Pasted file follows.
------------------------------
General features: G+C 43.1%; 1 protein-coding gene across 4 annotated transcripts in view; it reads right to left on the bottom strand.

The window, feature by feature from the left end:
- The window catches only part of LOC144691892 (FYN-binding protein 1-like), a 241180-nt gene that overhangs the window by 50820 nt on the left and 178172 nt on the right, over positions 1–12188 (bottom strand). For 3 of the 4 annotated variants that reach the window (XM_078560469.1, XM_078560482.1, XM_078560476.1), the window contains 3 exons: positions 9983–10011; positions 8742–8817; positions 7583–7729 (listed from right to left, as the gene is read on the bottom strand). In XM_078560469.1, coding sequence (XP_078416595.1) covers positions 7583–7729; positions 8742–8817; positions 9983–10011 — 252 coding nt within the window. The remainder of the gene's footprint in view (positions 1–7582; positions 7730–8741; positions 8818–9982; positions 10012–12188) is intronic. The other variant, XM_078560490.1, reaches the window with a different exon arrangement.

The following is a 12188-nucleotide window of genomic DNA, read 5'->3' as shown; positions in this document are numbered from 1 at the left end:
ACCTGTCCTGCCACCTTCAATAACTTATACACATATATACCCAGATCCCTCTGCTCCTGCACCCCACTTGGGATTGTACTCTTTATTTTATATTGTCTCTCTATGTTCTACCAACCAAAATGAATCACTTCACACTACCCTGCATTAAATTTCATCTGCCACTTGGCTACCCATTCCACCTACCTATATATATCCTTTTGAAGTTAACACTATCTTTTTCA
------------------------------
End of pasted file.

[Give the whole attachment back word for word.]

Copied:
General features: G+C 43.1%; 1 protein-coding gene across 4 annotated transcripts in view; it reads right to left on the bottom strand.

The window, feature by feature from the left end:
- The window catches only part of LOC144691892 (FYN-binding protein 1-like), a 241180-nt gene that overhangs the window by 50820 nt on the left and 178172 nt on the right, over positions 1–12188 (bottom strand). For 3 of the 4 annotated variants that reach the window (XM_078560469.1, XM_078560482.1, XM_078560476.1), the window contains 3 exons: positions 9983–10011; positions 8742–8817; positions 7583–7729 (listed from right to left, as the gene is read on the bottom strand). In XM_078560469.1, coding sequence (XP_078416595.1) covers positions 7583–7729; positions 8742–8817; positions 9983–10011 — 252 coding nt within the window. The remainder of the gene's footprint in view (positions 1–7582; positions 7730–8741; positions 8818–9982; positions 10012–12188) is intronic. The other variant, XM_078560490.1, reaches the window with a different exon arrangement.

The following is a 12188-nucleotide window of genomic DNA, read 5'->3' as shown; positions in this document are numbered from 1 at the left end:
ACCTGTCCTGCCACCTTCAATAACTTATACACATATATACCCAGATCCCTCTGCTCCTGCACCCCACTTGGGATTGTACTCTTTATTTTATATTGTCTCTCTATGTTCTACCAACCAAAATGAATCACTTCACACTACCCTGCATTAAATTTCATCTGCCACTTGGCTACCCATTCCACCTACCTATATATATCCTTTTGAAGTTAACACTATCTTTTTCA